Sumo's clown prince Takamisakari calls it quits
TOKYO (Kyodo) -- Former komusubi Takamisakari, whose pre-bout goofball antics and gutsy performances made him one of sumo's best-loved rikishi, has called time on his wrestling career, his sumo stablemaster Azumazeki said on Sunday.
The announcement came on the final day of the New Year Grand Sumo Tournament. Takamisakari, currently wrestling in the lower ranks of the juryo division, hurt his right shoulder on the second day of the Tokyo basho and finished with a 5-10 mark. That result left him facing certain demotion to the third-tier makushita division for the spring meet in March.
The 36-year-old Takamisakari, whose real name is Seiken Kato, had already said he would retire if he dropped into the makushita league. A former amateur grand champion after winning the national championship in 1998, Takamisakari made his pro debut at the spring meet in 1999.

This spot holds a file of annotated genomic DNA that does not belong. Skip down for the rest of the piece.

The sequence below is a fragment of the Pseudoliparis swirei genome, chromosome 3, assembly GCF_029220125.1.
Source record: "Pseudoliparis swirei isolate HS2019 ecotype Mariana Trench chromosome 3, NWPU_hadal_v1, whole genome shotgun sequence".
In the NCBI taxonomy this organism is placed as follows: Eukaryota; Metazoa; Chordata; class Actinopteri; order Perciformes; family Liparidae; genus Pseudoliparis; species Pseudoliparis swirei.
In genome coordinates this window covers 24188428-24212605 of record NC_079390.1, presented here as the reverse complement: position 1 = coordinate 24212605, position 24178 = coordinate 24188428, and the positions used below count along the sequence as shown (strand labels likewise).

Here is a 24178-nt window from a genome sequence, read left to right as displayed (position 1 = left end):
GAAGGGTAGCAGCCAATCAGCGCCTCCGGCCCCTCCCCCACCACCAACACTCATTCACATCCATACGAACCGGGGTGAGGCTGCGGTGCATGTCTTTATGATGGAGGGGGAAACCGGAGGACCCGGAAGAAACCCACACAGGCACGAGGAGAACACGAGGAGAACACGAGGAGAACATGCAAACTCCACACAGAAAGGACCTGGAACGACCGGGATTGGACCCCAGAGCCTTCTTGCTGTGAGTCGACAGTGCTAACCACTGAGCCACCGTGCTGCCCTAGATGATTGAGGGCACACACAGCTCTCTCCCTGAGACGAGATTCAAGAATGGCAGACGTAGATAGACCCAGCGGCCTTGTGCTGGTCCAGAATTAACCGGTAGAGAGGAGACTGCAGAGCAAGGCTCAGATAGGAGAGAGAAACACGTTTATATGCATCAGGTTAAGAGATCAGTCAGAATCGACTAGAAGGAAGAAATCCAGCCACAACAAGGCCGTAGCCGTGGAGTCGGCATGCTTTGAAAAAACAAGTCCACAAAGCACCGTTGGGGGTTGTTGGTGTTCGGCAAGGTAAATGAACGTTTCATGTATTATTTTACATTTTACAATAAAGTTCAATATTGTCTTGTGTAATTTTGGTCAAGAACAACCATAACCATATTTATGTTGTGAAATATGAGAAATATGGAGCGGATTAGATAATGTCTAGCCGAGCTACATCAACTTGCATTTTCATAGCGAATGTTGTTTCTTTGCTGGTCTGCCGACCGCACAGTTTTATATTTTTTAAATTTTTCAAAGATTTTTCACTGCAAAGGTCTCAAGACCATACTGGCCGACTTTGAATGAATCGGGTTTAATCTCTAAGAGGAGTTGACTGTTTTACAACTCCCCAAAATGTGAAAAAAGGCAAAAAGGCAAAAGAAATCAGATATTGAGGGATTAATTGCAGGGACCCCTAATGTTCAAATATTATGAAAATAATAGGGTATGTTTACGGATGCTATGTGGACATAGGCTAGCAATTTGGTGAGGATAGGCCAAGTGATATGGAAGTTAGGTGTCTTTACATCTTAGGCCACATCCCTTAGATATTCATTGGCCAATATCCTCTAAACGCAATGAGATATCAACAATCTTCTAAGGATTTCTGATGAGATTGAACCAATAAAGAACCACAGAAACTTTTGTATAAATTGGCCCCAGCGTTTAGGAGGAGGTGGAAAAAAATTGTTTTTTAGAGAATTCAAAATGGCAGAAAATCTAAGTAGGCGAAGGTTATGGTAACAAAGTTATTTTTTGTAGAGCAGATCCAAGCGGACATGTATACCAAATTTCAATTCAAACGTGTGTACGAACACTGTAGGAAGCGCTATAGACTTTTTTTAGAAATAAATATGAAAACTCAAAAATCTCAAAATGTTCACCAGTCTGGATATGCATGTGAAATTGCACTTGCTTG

After returning from a right knee injury, he became hugely popular from the 2002 spring basho when he started performing a Tarzan-like chest-beating warm-up to steel himself for battle.
He would also slap himself hard in the face and pump his arms downward while grunting and making comical faces, triggering raucous laughter and cheers of encouragement from the crowd.
Takamisakari competed for about nine years in sumo's top makuuchi division before slipping into the juryo class in 2011. He will start coaching wrestlers now, operating as a sumo elder under the name of Furiwake.